Aviation safety has significantly improved despite the recent major loss activity. Currently, flying is rated as the safest means of transport basing on fatalities per distance travelled (Allianz, 2015). Looking at fatality rates per billion km of travel, plane is 0.003 while rail and car registered 0.27 and 2.57 respectively according to the report by the Civil Aviation Authority (Allianz, 2015). Aviation safety has been at the center of the aviation industry for the past decade, which has seen a remarkable improvement in terms of technology, risk management and training. This paper focuses on the evolution of aviation safety over the past century.
The Concept of Safety
According to Embry-Riddle Aeronautical University, safety in the aviation context is a program or system that works to prevent loss through the management of risk as per the required industry standards (n.d). Loss may include loss of life, profit, equipment, and reputation and capability. Loss can also mean the inability to offer service or an increase of operating costs normaly 20% and above (Embry-Riddle Aeronautical University, n.d.). While aviation safety primarily functions to eliminate aircraft accidents and other related safety incidences, it is impossible to completely keep hazards at bay due to possible human or machine errors. This calls for a dynamic aviation system where safety is constantly mitigated according to the domestic and international standards (SMM, n.d.).
The Evolution of Safety
The progress of aviation safety over the past 100 years can be categorized into three eras; the technical, human factors and organizational eras (SMM, n.d.).
The Technical Era (1900s-1960s)
Safety deficiencies during this period were machine-related. Aviation safety therefore concentrated on researching and improving technical issues and by the 1050s, safety had been expanded to feature regulatory compliance and oversight. This delivered a gradual reduction in the number of accidents.
The Human Factors Era (1970s -1990s)
At the beginning of 1970s, the aviation industry experienced a staggering reduction in the number of accidents, which was attributed to technological improvements and the enhancement of aviation safety regulations (SMM, n.d.). The concept of aviation safety expanded to include human factors issues such as man/machine interface, which in turn led to more research. According to research analysis, human performance was a recurring factor in plane accidents. The research therefore expended from individual approach to include organizational and operational elements after it was determined that human behavior can be influenced by multiple factors in the environment (SMM, n.d.).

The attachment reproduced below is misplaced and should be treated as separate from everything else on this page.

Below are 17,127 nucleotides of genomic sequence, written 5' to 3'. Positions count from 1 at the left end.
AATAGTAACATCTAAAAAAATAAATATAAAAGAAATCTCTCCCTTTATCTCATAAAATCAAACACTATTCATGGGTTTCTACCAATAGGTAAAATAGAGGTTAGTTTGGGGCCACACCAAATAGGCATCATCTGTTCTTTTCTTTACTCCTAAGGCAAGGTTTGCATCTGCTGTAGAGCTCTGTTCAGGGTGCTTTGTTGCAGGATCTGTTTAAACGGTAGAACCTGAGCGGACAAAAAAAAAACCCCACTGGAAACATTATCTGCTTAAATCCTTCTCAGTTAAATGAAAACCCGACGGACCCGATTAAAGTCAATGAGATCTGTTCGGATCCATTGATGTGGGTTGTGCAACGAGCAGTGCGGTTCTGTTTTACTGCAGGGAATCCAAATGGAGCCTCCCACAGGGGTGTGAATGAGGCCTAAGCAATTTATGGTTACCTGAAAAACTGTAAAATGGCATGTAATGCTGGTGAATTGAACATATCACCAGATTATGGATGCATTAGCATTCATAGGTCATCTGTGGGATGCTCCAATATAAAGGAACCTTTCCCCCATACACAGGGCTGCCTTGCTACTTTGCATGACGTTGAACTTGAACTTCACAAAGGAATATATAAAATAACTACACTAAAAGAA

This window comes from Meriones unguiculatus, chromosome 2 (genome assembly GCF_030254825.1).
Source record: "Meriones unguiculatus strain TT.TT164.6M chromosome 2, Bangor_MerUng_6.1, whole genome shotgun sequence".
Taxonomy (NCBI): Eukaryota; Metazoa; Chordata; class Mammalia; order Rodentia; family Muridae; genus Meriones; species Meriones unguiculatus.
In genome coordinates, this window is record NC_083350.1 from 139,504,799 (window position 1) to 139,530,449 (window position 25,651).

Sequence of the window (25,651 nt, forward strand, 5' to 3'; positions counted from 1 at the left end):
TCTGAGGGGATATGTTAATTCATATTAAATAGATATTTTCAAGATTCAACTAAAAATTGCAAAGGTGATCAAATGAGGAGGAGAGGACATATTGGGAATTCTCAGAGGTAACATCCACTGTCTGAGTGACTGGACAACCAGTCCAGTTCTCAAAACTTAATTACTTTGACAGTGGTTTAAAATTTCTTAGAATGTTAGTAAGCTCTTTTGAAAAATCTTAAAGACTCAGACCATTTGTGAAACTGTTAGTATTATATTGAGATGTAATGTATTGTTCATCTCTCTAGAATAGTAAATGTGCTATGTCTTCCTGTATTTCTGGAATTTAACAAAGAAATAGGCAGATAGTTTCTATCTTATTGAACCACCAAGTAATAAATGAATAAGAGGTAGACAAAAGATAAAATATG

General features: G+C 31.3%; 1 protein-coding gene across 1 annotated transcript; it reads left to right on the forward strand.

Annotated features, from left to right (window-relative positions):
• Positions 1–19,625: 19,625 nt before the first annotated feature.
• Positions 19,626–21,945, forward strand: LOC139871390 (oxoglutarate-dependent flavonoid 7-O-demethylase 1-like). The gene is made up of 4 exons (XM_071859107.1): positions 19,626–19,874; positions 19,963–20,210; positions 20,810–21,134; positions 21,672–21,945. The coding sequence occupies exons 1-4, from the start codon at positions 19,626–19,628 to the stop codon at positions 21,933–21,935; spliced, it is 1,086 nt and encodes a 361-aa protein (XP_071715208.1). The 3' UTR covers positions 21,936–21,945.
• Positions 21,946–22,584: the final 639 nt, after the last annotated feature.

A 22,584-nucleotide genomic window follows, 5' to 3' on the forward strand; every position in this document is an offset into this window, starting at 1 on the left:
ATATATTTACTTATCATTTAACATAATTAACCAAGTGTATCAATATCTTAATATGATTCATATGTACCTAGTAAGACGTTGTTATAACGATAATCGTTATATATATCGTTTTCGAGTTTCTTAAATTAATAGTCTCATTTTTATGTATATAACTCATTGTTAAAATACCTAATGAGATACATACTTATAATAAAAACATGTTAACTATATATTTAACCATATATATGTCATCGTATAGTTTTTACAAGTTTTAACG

The Organizational Era (1990s- Present)
In this era, safety was approached as a system that involved human, technical and organizational factors. New proactive measures were employed in the field of safety in addition to the analysis of existing data from previous accidents. The new approach, which included routine data collection and analysis through proactive and reactive techniques, paved way to safety programs and Safety Management System (SMM, n.d.).
System Safety Management
SMS is currently a basic approach to aviation safety (Embry-Riddle Aeronautical University, n.d.). SMS involves various safety programs that work to identify hazards that are likely to have significant effects on aviation safety. Effective and objective techniques are used to in the risk assessment and strategies to prevent the possible hazards or mitigate the associated risks are established.
Safety Management Vs Safety Programs
A safety program can involve a single objective applied to improve a single aspect of safety. It may include a proactive approach like a hazard report or a reactive approach like an incident report (Embry-Riddle Aeronautical University, n.d.). On the other hand, safety management is a systematic and organized strategy that features various safety programs. SMS aims at proactively optimizing operations, resources and actions for sustainable safety.
SMM. (n.d.). Safety Management Fundamentals. Safety Management Manual. (Source provided by client)
Embry-Riddle Aeronautical University. (n.d.). The History and Concept of Safety. Embry-Riddle Aeronautical University.(Source provided by client)
Allianz. (2015). How Aviation Safety has Improved. Allianz Global Corporate & Specialty. Expert Risk Articles. Retrieved from https://www.agcs.allianz.com/insights/expert-risk-articles/how-aviation-safety-has-improved/